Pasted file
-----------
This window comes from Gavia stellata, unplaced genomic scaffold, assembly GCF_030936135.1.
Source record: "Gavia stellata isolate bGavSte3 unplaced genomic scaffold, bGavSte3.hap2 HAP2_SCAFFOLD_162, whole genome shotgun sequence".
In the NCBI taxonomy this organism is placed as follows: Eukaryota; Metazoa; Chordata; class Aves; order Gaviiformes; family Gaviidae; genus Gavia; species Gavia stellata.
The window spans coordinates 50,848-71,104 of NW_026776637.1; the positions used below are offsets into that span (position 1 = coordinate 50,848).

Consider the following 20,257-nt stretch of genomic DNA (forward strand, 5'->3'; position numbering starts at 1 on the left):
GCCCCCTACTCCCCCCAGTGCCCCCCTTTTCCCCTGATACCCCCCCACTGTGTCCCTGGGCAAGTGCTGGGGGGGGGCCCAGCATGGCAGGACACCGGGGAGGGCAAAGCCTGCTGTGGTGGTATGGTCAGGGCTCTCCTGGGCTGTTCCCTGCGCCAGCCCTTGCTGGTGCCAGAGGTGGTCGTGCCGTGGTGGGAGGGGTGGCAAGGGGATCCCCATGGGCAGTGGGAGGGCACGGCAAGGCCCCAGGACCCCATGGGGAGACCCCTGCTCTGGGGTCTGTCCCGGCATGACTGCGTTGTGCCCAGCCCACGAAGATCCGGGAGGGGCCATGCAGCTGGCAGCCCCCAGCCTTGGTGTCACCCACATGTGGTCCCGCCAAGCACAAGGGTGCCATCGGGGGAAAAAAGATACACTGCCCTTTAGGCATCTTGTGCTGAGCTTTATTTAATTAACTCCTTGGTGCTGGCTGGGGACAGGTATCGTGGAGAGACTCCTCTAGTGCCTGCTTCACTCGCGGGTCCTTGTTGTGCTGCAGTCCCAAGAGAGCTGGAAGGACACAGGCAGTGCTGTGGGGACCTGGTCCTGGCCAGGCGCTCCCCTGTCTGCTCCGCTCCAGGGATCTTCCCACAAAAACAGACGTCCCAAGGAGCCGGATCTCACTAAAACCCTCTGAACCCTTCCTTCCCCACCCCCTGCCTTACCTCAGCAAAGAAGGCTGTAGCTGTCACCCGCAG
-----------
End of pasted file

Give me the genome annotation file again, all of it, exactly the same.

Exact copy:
This window comes from Gavia stellata, unplaced genomic scaffold, assembly GCF_030936135.1.
Source record: "Gavia stellata isolate bGavSte3 unplaced genomic scaffold, bGavSte3.hap2 HAP2_SCAFFOLD_162, whole genome shotgun sequence".
In the NCBI taxonomy this organism is placed as follows: Eukaryota; Metazoa; Chordata; class Aves; order Gaviiformes; family Gaviidae; genus Gavia; species Gavia stellata.
The window spans coordinates 50,848-71,104 of NW_026776637.1; the positions used below are offsets into that span (position 1 = coordinate 50,848).

Consider the following 20,257-nt stretch of genomic DNA (forward strand, 5'->3'; position numbering starts at 1 on the left):
GCCCCCTACTCCCCCCAGTGCCCCCCTTTTCCCCTGATACCCCCCCACTGTGTCCCTGGGCAAGTGCTGGGGGGGGGCCCAGCATGGCAGGACACCGGGGAGGGCAAAGCCTGCTGTGGTGGTATGGTCAGGGCTCTCCTGGGCTGTTCCCTGCGCCAGCCCTTGCTGGTGCCAGAGGTGGTCGTGCCGTGGTGGGAGGGGTGGCAAGGGGATCCCCATGGGCAGTGGGAGGGCACGGCAAGGCCCCAGGACCCCATGGGGAGACCCCTGCTCTGGGGTCTGTCCCGGCATGACTGCGTTGTGCCCAGCCCACGAAGATCCGGGAGGGGCCATGCAGCTGGCAGCCCCCAGCCTTGGTGTCACCCACATGTGGTCCCGCCAAGCACAAGGGTGCCATCGGGGGAAAAAAGATACACTGCCCTTTAGGCATCTTGTGCTGAGCTTTATTTAATTAACTCCTTGGTGCTGGCTGGGGACAGGTATCGTGGAGAGACTCCTCTAGTGCCTGCTTCACTCGCGGGTCCTTGTTGTGCTGCAGTCCCAAGAGAGCTGGAAGGACACAGGCAGTGCTGTGGGGACCTGGTCCTGGCCAGGCGCTCCCCTGTCTGCTCCGCTCCAGGGATCTTCCCACAAAAACAGACGTCCCAAGGAGCCGGATCTCACTAAAACCCTCTGAACCCTTCCTTCCCCACCCCCTGCCTTACCTCAGCAAAGAAGGCTGTAGCTGTCACCCGCAG